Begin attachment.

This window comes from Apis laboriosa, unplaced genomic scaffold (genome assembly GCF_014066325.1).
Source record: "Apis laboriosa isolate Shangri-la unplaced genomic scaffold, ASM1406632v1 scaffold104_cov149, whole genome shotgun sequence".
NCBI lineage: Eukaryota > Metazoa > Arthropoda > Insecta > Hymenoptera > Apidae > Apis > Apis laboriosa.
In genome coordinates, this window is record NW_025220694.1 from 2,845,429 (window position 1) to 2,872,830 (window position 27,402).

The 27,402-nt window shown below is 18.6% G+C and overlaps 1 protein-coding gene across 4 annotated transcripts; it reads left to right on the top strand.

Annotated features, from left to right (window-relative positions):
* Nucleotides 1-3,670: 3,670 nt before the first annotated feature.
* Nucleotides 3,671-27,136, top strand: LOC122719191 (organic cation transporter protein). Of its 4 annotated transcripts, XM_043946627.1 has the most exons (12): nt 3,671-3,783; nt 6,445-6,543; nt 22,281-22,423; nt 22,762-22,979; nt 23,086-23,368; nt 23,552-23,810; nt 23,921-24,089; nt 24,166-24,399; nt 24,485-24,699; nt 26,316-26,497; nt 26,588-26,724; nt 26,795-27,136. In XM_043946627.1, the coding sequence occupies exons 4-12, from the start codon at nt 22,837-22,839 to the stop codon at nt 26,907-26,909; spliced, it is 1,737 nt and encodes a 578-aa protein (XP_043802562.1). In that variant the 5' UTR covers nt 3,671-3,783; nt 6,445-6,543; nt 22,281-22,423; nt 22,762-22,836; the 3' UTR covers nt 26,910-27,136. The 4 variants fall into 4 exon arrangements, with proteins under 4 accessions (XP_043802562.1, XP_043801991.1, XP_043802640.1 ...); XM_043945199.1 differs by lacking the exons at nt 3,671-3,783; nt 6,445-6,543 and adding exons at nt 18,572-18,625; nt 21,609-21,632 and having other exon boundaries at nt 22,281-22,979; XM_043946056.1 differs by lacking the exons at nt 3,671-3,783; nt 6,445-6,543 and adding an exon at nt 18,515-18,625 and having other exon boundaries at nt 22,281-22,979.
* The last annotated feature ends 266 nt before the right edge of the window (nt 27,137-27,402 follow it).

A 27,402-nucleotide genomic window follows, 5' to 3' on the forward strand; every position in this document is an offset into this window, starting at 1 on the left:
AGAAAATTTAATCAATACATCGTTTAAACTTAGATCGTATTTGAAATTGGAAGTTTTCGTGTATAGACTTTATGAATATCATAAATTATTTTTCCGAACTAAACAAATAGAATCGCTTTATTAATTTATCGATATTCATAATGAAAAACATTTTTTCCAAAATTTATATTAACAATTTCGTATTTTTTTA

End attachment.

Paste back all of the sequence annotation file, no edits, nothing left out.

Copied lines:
This window comes from Apis laboriosa, unplaced genomic scaffold (genome assembly GCF_014066325.1).
Source record: "Apis laboriosa isolate Shangri-la unplaced genomic scaffold, ASM1406632v1 scaffold104_cov149, whole genome shotgun sequence".
NCBI lineage: Eukaryota > Metazoa > Arthropoda > Insecta > Hymenoptera > Apidae > Apis > Apis laboriosa.
In genome coordinates, this window is record NW_025220694.1 from 2,845,429 (window position 1) to 2,872,830 (window position 27,402).

The 27,402-nt window shown below is 18.6% G+C and overlaps 1 protein-coding gene across 4 annotated transcripts; it reads left to right on the top strand.

Annotated features, from left to right (window-relative positions):
* Nucleotides 1-3,670: 3,670 nt before the first annotated feature.
* Nucleotides 3,671-27,136, top strand: LOC122719191 (organic cation transporter protein). Of its 4 annotated transcripts, XM_043946627.1 has the most exons (12): nt 3,671-3,783; nt 6,445-6,543; nt 22,281-22,423; nt 22,762-22,979; nt 23,086-23,368; nt 23,552-23,810; nt 23,921-24,089; nt 24,166-24,399; nt 24,485-24,699; nt 26,316-26,497; nt 26,588-26,724; nt 26,795-27,136. In XM_043946627.1, the coding sequence occupies exons 4-12, from the start codon at nt 22,837-22,839 to the stop codon at nt 26,907-26,909; spliced, it is 1,737 nt and encodes a 578-aa protein (XP_043802562.1). In that variant the 5' UTR covers nt 3,671-3,783; nt 6,445-6,543; nt 22,281-22,423; nt 22,762-22,836; the 3' UTR covers nt 26,910-27,136. The 4 variants fall into 4 exon arrangements, with proteins under 4 accessions (XP_043802562.1, XP_043801991.1, XP_043802640.1 ...); XM_043945199.1 differs by lacking the exons at nt 3,671-3,783; nt 6,445-6,543 and adding exons at nt 18,572-18,625; nt 21,609-21,632 and having other exon boundaries at nt 22,281-22,979; XM_043946056.1 differs by lacking the exons at nt 3,671-3,783; nt 6,445-6,543 and adding an exon at nt 18,515-18,625 and having other exon boundaries at nt 22,281-22,979.
* The last annotated feature ends 266 nt before the right edge of the window (nt 27,137-27,402 follow it).

A 27,402-nucleotide genomic window follows, 5' to 3' on the forward strand; every position in this document is an offset into this window, starting at 1 on the left:
AGAAAATTTAATCAATACATCGTTTAAACTTAGATCGTATTTGAAATTGGAAGTTTTCGTGTATAGACTTTATGAATATCATAAATTATTTTTCCGAACTAAACAAATAGAATCGCTTTATTAATTTATCGATATTCATAATGAAAAACATTTTTTCCAAAATTTATATTAACAATTTCGTATTTTTTTA